Here’s how Philidor helps Valeant sell its drugs:
When Valeant’s drug-sales representatives visit a doctor’s office they leave literature that promises that, through Philidor, a customer can get drugs for only the cost of a co-pay, whether or not it is covered by their insurance plan. Sometimes they promise completely free trials of drugs as well.
A lot of these drugs aren’t life or death — they’re anti-ageing drugs like Retin-A or acne drugs like Ziana. But they can be expensive.
All the customer has to do get the drugs is call Philidor and the pharmacy will mail them to the customer’s home. Philidor also says it will not charge a customer’s insurance company. However, they do ask customers for their insurance information to verify that their insurance company is private and commercial.
Philidor does not accept government insurance — Medicaid, Medicare or Tricare (which is for people in the military), according to the person.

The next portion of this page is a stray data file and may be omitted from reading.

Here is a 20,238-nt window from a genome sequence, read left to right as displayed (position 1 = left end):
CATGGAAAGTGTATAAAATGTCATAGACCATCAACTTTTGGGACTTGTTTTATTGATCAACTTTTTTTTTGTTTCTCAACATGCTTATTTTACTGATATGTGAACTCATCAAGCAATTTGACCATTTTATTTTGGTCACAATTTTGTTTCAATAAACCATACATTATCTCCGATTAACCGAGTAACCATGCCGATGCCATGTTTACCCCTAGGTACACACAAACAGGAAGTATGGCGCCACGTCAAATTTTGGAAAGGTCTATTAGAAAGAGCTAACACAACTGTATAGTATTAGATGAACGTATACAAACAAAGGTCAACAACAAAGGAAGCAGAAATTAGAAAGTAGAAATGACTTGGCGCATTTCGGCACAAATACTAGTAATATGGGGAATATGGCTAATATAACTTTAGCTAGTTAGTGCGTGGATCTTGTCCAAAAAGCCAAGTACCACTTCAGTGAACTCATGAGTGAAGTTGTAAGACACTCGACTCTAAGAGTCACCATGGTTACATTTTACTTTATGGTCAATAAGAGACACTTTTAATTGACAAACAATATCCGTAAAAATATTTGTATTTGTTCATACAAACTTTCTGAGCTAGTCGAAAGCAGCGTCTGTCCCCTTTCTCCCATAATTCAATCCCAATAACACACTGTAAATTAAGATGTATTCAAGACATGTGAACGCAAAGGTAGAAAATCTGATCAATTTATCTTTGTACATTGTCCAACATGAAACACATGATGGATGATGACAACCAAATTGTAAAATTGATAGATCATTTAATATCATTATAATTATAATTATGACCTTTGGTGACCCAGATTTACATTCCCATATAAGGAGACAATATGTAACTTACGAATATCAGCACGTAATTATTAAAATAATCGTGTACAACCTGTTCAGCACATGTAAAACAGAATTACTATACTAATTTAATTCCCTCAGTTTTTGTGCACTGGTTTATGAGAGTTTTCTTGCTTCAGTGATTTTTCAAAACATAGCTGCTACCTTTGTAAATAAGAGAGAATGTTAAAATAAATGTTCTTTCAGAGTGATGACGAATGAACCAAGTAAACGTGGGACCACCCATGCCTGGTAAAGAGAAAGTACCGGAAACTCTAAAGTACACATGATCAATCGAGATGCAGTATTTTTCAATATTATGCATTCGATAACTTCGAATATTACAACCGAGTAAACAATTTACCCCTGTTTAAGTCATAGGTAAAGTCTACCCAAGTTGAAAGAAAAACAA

But customers have complained the Philidor does actually charge their insurance company for drugs after patients sign on.
Here’s what one unhappy customer told the Better Business Bureau (emphasis ours):
Hello. My child had an appointment with a local dermatologist. While we were there we were referred to Philidor RX Services for filling two acne prescriptions. The dermatologist assured me that I would be charged only $US25 and nothing more from our health insurance company. She also gave us a coupon to use for one of the prescriptions that would make it free. I called Philidor and gave them all of the information that was provided to me by the dermatologist. Philidor charged me $US220 from my FSA account ($US110 for each prescription). I contacted Philidor and spoke with a man who said his name was Mickey. Mickey told me that I needed to submit a statement from my insurance company showing that $US220 was withdrawn from my FSA account. I did as requested and have sent the information via email to Philidor, Attn: Mickey, twice. I have received no response and no refund.